Essentially, cosmic horror's grimdark value came from the fact that really bad, really powerful things exist and we can neither stop nor understand them. The most disturbing thing in Lovecraft's stories is the simple fact that the entirety of human existence is pathetically insignificant by comparison to everything else out there in the universe. You can exorcise a ghost or kill a werewolf with the right knowledge and equipment; but Lovecraft's biggest monsters can't be stopped. They're essentially immortal gods, you are at their mercy, and the very best that you can do is, maybe, briefly, slow them down. Worst of all is that you either know this or are made painfully aware of it as the story unfolds; you might know these eldritch beings exist and their plans down to the very letter; but you also realize you can't do anything about it, like knowing the exact yield and placement of every nuke in World War III. It is no surprise that protagonists of his stories tend to end up batshit insane under the burden of the knowledge that even though they might have temporarily disrupted those things' plans, it is but a hollow and temporary victory at the very best.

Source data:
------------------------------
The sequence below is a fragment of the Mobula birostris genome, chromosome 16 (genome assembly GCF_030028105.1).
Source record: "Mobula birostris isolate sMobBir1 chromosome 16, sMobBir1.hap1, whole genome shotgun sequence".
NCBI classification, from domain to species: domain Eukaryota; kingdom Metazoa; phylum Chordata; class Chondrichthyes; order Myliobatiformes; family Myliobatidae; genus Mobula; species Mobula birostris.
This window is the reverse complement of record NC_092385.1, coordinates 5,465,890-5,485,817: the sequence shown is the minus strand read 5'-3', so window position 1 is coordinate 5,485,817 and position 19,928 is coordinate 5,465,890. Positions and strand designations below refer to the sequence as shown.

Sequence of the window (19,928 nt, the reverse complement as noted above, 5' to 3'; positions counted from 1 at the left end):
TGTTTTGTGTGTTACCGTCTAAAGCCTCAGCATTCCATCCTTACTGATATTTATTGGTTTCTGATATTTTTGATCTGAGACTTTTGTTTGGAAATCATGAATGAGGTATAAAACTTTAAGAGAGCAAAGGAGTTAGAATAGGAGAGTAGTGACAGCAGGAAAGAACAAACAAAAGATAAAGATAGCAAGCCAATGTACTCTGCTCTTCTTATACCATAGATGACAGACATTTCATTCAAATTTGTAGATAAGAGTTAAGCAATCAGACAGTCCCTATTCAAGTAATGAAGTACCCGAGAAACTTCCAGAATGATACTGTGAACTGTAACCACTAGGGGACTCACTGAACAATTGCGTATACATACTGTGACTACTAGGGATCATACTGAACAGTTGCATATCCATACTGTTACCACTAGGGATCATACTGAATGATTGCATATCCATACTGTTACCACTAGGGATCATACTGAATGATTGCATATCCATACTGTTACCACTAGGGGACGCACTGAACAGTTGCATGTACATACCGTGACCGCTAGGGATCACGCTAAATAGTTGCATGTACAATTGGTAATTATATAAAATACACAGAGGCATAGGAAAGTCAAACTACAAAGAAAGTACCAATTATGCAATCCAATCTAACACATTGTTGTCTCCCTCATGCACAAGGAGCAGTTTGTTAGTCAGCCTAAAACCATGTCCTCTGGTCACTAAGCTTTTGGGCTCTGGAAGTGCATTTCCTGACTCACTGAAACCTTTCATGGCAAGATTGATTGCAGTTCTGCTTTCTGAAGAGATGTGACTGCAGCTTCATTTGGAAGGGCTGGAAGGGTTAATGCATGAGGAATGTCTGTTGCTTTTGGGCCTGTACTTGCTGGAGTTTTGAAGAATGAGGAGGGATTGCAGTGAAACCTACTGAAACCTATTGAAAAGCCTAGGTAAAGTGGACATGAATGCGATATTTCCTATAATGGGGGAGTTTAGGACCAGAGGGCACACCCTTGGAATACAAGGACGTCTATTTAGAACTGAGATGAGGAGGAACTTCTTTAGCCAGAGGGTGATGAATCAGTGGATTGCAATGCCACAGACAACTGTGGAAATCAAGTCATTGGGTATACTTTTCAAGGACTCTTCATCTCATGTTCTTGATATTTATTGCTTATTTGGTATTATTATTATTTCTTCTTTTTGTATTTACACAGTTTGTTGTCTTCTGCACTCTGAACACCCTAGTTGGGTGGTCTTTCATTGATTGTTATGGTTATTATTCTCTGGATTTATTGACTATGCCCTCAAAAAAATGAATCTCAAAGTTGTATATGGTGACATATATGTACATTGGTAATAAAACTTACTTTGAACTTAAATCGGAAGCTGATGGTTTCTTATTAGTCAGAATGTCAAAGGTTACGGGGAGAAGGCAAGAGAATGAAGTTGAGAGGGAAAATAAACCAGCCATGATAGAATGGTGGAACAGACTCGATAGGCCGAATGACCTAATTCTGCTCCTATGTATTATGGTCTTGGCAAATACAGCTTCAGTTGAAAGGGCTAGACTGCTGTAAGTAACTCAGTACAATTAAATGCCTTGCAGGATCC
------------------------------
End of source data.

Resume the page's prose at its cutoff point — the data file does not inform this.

His influence can be felt throughout our culture as cosmic horror became a core concept of both fantasy and science-fiction - Mind Flayers in D&D, the insidious cults and corrupting influence of the gods of Chaos in Warhammer, and of course Call of Cthulhu. Lovecraft himself was largely a reclusive soul and a prolific writer of letters. The message of most of his writings is life sucks, history is precious, foreigners are weird and probably worship aliens (he was pretty racist for his day), and man is hugely smaller and weaker than he thinks he actually is on the cosmic stage. While his writing's associated with nihilism and hopelessness, he was described as a decently happy and pleasant guy to be around, even if he preferred being alone, and was part of a sizeable social circle of writers. He corresponded with many of the other authors of the time, including Robert E. Howard, Clark Ashton Smith, Frank Belknap Long, and even a young Robert Bloch (Psycho). Many of his correspondents wrote pastiches of his distinctive style of horror. In fact, Bloch and Lovecraft each wrote stories in which the other made an appearance - and died in a suitably gruesome way. This in turn helped some authors, borrowing many ideas and notions from Lovecraft and added them to their works as well: the most famous example would be the Conan universe, which is also set in the Mythos that Lovecraft created (although in this case a much, much earlier time).